The Israel Project boosts an Iranian “Terrorist Organization”

Perhaps some right-wing Israel lobby groups can be forgiven for taking up the cause of the exiled Iranian opposition group, the Mojahedin-e Khalq (MEK). The more ignorant among them might see a group headed by a woman, Maryam Rajavi, who claims to champion a secular, human rights-respecting democracy in Iran. They don’t know about Rajavi and the MEK’s history: its violence, its cult-like behavior, and its own history of human rights violations. What they do see—however problematic it might be for the rest of us—is a group monomaniacally focused on overthrowing their nemesis, the Islamic Republic, and that’s good enough.

But the Israel Project (TIP), which featured Maryam Rajavi in an online video earlier this month denouncing the Iranian elections, gets no pass on using the MEK as a bludgeon against Iran. That’s because the Israel Project knows damn well what Rajavi and the MEK are. Consider what TIP head Josh Block had to say about the group in 2011, when he was at the inaptly named Progressive Policy Institute: “The MEK is a terrorist organization. Right? Let’s not kid ourselves.” Yes, let’s not.

And yet the revisionism required to accept the latest TIP video’s promotion of Rajavi seems like a huge joke. It’s bad enough that the spot seeks to leverage statements by true defenders of Iranian human rights to suit its agenda—torpedoing the nuclear accord with Iran and, one presumes, eventually toppling the regime by whatever means necessary—but then here comes the MEK. The video holds up Rajavi as an “exiled leader.” Leader of what? The Israel Project doesn’t say, and that itself is deeply problematic. It creates the impression that Rajavi is the head of an opposition movement that extends beyond merely the diehard adherents of the MEK.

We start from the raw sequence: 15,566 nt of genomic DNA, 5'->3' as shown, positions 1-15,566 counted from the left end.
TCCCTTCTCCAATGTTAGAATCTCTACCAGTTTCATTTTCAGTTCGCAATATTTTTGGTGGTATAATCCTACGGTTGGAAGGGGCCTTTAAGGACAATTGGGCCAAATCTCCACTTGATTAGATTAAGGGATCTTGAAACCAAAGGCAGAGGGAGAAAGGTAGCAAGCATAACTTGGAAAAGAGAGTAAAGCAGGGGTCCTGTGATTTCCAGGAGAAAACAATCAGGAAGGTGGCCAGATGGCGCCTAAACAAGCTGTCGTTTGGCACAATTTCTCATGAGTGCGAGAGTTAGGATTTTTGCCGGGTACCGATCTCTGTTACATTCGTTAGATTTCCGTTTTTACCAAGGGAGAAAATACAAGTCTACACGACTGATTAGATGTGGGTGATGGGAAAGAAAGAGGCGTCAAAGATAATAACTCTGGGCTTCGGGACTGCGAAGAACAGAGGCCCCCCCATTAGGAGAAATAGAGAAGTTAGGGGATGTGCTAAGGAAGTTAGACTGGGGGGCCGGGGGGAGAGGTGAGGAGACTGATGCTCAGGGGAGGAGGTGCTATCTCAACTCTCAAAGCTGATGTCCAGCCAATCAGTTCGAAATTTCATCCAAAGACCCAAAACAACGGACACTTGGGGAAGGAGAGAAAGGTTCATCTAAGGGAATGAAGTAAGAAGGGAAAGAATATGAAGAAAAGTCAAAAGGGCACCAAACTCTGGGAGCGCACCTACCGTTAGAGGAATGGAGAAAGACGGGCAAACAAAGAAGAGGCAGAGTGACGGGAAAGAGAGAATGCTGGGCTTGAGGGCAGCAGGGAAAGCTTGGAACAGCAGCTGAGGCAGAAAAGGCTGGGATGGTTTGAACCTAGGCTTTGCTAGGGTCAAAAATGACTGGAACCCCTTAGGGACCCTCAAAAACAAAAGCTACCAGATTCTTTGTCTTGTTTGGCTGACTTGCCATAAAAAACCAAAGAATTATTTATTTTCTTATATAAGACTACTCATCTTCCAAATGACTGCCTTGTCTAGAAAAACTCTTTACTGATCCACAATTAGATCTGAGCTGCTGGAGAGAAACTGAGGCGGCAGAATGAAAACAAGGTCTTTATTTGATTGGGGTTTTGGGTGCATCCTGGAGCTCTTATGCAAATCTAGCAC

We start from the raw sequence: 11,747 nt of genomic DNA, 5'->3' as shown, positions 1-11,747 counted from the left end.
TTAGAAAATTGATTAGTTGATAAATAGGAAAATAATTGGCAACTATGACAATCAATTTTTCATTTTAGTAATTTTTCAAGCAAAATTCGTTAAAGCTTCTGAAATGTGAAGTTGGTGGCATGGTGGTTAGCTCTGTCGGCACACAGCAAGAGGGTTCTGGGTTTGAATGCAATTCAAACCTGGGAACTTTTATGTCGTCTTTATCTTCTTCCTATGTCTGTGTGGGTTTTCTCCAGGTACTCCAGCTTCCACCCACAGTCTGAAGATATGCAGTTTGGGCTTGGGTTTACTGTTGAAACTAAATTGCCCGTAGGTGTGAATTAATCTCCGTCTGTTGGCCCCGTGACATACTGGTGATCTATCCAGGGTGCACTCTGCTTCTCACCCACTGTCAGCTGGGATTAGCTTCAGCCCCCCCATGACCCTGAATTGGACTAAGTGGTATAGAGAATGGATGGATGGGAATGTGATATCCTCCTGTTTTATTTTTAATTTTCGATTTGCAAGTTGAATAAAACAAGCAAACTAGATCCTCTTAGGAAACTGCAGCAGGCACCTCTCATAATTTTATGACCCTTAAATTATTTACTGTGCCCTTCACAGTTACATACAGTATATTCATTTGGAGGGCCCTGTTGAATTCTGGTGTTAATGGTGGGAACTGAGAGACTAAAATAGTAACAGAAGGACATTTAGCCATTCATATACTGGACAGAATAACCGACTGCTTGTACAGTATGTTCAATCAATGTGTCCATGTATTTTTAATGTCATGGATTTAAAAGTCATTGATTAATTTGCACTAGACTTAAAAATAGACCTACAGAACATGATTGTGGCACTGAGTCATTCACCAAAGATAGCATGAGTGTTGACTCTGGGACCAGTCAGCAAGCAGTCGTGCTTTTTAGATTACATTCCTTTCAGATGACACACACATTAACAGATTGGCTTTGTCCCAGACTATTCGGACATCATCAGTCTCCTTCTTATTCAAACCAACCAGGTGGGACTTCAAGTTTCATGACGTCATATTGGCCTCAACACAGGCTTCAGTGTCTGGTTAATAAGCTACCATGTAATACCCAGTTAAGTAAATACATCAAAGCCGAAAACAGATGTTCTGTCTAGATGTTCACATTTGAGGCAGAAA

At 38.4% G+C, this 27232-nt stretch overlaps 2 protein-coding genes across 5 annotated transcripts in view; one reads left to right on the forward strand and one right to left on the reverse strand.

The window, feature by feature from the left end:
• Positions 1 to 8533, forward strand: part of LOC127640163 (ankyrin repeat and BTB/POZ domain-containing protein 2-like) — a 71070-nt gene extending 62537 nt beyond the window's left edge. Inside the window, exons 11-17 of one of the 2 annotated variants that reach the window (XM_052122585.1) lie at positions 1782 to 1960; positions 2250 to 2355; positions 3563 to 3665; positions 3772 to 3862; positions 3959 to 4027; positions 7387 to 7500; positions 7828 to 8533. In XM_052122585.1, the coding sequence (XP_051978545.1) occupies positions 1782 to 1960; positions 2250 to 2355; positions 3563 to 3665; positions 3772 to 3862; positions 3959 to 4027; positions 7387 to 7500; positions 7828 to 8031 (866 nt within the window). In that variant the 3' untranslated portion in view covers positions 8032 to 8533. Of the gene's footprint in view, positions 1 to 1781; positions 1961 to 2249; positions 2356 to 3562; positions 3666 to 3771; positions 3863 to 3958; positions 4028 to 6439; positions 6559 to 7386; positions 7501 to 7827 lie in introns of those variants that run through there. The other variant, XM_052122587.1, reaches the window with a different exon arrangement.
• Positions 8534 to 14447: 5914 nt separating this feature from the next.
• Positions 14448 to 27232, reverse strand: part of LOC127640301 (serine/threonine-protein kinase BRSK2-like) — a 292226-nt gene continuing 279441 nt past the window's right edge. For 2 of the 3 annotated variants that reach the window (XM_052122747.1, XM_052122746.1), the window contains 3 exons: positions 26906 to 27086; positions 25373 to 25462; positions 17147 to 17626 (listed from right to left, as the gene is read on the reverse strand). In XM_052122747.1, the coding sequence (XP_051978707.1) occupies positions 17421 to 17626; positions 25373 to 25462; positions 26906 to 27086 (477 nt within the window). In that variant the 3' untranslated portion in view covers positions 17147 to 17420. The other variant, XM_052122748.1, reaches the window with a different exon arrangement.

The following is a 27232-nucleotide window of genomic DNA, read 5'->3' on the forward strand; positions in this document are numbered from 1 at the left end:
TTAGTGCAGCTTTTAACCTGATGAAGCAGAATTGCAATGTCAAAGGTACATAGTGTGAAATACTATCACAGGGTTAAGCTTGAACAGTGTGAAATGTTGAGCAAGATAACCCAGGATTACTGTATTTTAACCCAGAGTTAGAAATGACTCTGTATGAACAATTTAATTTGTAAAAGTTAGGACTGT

A History with MEK

This isn’t the first time a right-of-center pro-Israel group has sought to bolster its anti-Iran messaging with the MEK. As the MEK lobbied to be removed from the US list of terrorist organizations, it enlisted the help of many pro-Israel figures. Perhaps the most anti-Iran Democratic senator, Bob Menendez of New Jersey, a perennial favorite of pro-Israel advocates, became the largest recipient of MEK cash—and worked to promote their interests—after the group was finally delisted in 2012. And during the fight over the Iran deal, the influential American Israel Public Affairs Committee (AIPAC) relied on the MEK for television ads put out by its anti-deal spin-off, Citizens for a Nuclear Free Iran. Another ad by the group featured a military “expert” who just adores the MEK and even praised the group’s intelligence-gathering capabilities despite its embarrassingly well-known shortcomings.

Even the Israel Project, where, again, head honcho Josh Block considers the MEK a “terrorist organization,” has been playing this game. Just a few short days after the nuclear deal was struck the Israel Project’s Facebook page linked to an article from a ridiculously right-wing Jewish website approvingly quoting Rajavi’s opposition to the deal.


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